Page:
Manuscript Bible from England

Creating a manuscript Bible was a complex and time-consuming task. By the thirteenth century, most Bibles were copied by scribes from an exemplar, or master copy, and were produced in greater quantity than before to meet the demand for the text. Although the larger lectern or folio Bibles lent themselves to elaborate decoration and illumination, smaller, hand-held Bibles, such as this thirteenth-century English copy, were more modest in appearance and more affordable for the clergy and students who acquired them. Several copyists were responsible for transcribing this manuscript Bible, all of them writing in an extremely small cursive form of “blackletter” known as littera textualis currens that allowed more than 700 words per page.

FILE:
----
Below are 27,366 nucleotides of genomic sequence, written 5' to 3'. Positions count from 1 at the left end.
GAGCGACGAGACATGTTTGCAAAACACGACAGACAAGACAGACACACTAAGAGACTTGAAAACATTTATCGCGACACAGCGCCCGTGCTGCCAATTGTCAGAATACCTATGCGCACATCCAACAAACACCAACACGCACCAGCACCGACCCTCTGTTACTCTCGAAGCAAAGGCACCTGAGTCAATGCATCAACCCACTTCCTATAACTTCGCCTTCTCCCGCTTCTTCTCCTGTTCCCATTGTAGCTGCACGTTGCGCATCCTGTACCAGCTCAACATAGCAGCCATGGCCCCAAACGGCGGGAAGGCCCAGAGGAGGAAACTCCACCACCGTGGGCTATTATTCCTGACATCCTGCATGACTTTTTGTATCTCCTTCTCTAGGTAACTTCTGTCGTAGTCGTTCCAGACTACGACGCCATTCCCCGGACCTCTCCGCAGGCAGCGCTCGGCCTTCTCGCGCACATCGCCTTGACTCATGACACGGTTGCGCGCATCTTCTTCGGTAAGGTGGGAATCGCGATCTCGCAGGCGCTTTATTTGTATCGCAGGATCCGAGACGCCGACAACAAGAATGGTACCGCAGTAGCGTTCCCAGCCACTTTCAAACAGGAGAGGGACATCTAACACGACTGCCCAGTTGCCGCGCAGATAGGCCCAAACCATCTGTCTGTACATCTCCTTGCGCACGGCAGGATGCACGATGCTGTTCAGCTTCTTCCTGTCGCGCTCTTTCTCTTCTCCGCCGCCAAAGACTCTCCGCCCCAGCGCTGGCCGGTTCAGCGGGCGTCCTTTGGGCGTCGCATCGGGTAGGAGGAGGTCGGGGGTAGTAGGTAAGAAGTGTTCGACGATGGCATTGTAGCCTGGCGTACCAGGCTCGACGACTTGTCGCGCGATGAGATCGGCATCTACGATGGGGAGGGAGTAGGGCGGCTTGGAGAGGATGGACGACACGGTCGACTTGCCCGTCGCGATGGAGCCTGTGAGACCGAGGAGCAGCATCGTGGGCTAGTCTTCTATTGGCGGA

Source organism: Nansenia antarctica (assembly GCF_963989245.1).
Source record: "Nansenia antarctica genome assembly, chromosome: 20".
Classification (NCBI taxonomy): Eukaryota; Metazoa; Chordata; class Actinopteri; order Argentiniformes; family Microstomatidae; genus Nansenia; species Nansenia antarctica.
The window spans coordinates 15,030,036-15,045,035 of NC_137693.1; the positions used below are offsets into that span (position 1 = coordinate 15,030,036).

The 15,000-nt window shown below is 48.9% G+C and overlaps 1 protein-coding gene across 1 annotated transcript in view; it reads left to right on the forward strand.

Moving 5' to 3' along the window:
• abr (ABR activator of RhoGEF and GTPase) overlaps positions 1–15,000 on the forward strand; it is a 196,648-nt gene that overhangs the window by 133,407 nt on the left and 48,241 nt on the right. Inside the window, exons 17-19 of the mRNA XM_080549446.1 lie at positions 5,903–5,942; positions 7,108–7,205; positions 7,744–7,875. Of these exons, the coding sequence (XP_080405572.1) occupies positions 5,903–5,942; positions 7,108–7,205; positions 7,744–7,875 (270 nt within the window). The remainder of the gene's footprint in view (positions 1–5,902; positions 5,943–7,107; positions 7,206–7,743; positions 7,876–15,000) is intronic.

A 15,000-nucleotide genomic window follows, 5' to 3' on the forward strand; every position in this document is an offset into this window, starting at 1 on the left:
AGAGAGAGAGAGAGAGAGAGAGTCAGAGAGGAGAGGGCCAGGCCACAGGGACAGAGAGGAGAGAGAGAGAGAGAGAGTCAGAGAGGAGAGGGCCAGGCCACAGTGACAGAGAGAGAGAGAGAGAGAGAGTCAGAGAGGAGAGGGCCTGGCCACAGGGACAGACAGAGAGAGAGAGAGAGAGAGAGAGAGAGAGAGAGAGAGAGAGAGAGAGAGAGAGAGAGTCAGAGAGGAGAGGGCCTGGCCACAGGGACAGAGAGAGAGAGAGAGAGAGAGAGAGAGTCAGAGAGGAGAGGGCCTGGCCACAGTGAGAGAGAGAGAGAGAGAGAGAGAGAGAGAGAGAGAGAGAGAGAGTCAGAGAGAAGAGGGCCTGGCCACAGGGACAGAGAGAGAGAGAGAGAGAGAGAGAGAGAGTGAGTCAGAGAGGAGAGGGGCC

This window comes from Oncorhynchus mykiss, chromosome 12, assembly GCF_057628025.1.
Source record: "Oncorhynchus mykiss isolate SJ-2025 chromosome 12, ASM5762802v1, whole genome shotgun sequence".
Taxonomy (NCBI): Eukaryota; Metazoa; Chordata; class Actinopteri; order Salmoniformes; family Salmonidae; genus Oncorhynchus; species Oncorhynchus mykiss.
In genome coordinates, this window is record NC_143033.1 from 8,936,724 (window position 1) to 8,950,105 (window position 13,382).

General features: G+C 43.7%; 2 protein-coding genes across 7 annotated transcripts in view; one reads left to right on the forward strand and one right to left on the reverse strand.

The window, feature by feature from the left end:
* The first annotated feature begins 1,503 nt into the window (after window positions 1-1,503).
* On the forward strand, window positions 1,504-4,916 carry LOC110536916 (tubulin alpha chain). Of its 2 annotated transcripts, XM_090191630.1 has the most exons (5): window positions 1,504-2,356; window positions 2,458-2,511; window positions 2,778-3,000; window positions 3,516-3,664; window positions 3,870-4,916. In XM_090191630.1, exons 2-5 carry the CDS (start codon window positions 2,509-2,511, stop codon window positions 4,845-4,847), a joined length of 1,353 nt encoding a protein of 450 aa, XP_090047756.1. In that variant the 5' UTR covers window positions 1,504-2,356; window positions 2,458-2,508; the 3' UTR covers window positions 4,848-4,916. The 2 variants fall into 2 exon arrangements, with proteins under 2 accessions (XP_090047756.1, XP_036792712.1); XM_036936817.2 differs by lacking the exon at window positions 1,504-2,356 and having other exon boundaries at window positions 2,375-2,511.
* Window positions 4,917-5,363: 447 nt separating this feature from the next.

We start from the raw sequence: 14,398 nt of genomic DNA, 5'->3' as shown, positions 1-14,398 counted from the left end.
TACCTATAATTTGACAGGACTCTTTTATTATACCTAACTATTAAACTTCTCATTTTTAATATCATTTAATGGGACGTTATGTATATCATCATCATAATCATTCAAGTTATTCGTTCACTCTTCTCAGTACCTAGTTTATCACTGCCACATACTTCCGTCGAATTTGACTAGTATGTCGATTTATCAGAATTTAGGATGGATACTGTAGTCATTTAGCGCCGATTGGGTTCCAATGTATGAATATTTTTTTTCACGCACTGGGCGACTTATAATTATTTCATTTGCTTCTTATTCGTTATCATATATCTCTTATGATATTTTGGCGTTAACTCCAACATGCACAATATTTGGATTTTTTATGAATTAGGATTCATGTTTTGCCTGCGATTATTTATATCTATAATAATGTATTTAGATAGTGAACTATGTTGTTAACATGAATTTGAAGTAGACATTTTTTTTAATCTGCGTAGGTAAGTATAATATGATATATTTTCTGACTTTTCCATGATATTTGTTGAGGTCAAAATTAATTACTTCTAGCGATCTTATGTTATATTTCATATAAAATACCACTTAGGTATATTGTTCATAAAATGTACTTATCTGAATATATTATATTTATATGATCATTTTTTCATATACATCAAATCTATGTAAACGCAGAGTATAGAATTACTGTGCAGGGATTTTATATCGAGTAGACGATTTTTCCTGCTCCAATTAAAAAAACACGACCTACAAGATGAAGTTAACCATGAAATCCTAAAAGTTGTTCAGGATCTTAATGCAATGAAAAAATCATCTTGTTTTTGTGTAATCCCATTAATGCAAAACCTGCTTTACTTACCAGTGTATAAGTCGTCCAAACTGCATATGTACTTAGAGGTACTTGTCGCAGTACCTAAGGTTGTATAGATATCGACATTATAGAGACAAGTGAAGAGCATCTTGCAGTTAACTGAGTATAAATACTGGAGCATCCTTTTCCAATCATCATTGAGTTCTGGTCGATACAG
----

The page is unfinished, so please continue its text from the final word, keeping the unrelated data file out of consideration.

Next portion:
Biblia latina (Bible in Latin). England, thirteenth century. Manuscript on vellum. Lessing J. Rosenwald Collection, Rare Book and Special Collections Division, Library of Congress

Call number: Rosenwald #2

Manuscript Bible from England

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